Pennsylvania child support laws mandate all parents to provide for their children and support them financially. The court requires the non-custodial parent to make a monthly payment after divorce to the custodial parent, which would cover the costs of raising their child. As per the Pennsylvania child support laws, only the non-custodial parent has to pay child support because it assumes that the custodial parent will already be spending money on the child. if you are not able to pay money for child support at that case time you may be pay from your property.
Child support in the state is awarded based on the Pennsylvania child support guidelines (231 Pa. Code, Rule 1910.16-4). These guidelines are based on the number of kids who require financial support from both parents. However, the court can also determine the child support based on the non-custodial parent’s capacity to provide support, the reasonable needs of the child, and specific custody arrangements. An experienced divorce lawyer can help you to understand these stipulations and navigate the legal process easily. child support case based on number of child and they need to pay money for them growth.
In child support cases father pays money for growth of his/her child bright future and fulfill requirement of his family and much more.
Calculating Child Support
The Pennsylvania child support guidelines lay out the basic child support fee schedule and its obligations. The judge can, however, add or reduce the amount of child support for the paying parent based on certain factors. This may include the specific needs of the kid(s), his/her age, any particular fixed responsibility and other support obligations of the paying parent, total income of the household, relative assets and liabilities, medical expenses that are not included in the insurance policy, standard of living, and more. The ultimate goal of the court is to issue a ruling that is in the best interests of the child.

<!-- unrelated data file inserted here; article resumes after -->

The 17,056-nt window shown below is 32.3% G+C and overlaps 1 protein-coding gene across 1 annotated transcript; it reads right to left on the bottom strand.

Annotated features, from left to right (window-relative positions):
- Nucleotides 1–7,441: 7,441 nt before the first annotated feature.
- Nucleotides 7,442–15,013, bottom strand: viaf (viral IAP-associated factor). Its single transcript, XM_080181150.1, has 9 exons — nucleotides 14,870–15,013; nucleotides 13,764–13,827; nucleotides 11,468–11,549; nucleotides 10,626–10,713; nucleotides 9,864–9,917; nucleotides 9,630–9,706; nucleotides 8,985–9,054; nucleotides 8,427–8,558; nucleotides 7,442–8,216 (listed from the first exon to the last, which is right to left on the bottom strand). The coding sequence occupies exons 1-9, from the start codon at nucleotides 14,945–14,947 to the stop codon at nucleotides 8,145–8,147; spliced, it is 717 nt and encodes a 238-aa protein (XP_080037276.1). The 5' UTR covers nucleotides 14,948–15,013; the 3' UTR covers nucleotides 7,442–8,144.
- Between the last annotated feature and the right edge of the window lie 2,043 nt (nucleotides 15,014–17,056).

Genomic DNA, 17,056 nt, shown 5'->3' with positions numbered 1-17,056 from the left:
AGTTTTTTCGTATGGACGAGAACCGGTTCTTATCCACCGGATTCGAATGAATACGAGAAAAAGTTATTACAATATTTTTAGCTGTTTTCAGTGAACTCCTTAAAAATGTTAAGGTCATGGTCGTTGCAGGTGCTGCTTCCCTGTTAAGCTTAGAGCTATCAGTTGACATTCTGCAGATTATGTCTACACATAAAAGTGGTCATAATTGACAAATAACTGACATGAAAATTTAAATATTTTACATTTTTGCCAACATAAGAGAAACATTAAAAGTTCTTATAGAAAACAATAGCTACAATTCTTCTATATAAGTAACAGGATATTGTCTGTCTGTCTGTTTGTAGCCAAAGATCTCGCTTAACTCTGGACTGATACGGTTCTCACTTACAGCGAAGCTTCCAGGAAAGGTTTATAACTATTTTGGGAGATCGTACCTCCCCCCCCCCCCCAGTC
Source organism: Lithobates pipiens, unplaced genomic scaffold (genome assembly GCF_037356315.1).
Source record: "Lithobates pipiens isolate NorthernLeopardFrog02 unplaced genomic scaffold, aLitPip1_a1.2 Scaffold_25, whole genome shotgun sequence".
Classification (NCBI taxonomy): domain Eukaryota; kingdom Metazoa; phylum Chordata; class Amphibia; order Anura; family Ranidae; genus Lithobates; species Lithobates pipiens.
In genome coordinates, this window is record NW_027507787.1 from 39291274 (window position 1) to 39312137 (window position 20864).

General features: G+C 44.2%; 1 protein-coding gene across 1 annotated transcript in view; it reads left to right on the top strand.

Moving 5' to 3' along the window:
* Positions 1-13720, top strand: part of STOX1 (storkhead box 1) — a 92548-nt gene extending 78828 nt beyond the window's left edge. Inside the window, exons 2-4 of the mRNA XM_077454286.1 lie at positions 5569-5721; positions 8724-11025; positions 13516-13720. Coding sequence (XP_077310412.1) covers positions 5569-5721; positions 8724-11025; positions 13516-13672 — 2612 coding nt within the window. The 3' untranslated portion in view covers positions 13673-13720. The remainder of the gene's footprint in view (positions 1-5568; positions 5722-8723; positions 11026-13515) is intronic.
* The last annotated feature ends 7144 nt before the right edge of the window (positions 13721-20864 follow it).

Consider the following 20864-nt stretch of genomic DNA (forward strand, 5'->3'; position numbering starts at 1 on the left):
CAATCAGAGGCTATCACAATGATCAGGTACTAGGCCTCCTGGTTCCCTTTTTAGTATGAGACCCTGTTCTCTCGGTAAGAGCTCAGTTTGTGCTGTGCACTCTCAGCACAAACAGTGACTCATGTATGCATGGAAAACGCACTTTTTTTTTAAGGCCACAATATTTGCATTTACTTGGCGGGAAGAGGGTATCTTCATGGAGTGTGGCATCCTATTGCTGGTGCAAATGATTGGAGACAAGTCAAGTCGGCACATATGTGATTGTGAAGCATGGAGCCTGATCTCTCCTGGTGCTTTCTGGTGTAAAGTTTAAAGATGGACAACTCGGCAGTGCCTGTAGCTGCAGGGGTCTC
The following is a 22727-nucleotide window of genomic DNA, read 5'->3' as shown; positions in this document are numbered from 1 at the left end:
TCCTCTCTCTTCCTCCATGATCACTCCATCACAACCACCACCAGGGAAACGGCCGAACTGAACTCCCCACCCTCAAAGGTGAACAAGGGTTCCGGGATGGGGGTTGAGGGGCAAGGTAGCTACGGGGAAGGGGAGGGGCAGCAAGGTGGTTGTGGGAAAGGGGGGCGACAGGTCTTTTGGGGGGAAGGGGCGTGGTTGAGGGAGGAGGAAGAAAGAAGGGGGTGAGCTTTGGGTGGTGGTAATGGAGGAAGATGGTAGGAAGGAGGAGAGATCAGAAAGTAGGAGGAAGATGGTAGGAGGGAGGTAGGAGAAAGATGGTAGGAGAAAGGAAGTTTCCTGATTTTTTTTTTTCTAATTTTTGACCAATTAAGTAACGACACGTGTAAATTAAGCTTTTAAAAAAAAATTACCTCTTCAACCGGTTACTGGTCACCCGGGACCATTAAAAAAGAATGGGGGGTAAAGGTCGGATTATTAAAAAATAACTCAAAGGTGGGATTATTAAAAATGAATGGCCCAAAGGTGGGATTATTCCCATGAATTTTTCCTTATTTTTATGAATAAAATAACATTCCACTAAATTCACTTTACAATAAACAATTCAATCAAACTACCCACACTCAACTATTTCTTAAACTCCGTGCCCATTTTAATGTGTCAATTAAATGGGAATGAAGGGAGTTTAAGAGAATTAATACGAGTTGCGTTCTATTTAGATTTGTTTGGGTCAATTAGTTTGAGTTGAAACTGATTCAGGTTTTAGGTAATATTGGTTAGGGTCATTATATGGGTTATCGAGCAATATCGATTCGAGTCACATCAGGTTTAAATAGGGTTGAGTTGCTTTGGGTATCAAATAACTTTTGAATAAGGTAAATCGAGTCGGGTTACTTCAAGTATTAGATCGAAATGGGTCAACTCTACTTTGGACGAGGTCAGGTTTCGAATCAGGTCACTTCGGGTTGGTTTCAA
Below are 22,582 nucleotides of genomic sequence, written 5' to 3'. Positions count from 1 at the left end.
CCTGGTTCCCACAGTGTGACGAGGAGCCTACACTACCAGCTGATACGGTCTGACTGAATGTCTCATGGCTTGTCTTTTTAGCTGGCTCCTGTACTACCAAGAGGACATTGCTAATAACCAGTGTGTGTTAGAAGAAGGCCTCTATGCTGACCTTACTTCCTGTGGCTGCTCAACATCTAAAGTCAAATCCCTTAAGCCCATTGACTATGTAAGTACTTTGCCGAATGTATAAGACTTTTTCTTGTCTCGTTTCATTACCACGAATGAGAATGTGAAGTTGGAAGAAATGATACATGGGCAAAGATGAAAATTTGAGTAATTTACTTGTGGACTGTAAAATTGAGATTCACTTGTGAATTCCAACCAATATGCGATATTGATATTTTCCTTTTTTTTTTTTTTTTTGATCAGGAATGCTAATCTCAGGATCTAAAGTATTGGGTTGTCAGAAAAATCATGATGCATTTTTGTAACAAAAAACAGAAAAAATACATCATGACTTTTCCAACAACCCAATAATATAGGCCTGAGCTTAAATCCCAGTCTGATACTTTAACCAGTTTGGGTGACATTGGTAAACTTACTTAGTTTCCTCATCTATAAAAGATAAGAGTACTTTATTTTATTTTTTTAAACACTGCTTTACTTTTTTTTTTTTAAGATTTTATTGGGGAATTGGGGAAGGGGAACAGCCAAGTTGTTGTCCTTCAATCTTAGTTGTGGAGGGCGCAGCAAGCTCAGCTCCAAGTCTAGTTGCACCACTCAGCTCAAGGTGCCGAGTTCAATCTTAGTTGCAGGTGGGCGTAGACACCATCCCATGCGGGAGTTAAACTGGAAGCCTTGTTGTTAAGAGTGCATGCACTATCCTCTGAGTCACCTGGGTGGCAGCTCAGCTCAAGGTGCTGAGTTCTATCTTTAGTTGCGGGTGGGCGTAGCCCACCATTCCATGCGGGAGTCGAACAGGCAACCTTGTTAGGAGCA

Generally, the non-custodial parent is directed to pay child support until the kid is 18 years old. However, there can be some exceptions to that as well. For instance, the payments can be stopped when the child grows to be emancipated. On the contrary, the court may require the payments to be continued past the kid’s 18th birthday if he/she is disabled. Both the parents can also be directed to cover the expenses for undergraduate or vocational studies for the child after high school.
The paying parent is required to make the payments as per the court order until he/she is directed to stop it or unless the court changes the terms of the child support order. If a parent struggles to pay child support, he/she may be held liable for back payments. However, he/she can also request the court for a modification in the child support order if he/she cannot make ends meet at all. The court can also modify the child support order if either of the parents is experiencing a considerable change in living circumstances.
You can seek the assistance of a reliable lawyer to file a request to the court for child support order modification. The court may either increase or decrease the amount of support depending upon your needs after reviewing your current financial resources and circumstances. Typically, the decision will be made based on how much each of you earns and how much time you spend with your child. There can be other factors too, such as whether the child has special needs, who is paying for childcare and health insurance, which parent has the ability to earn more, and the like.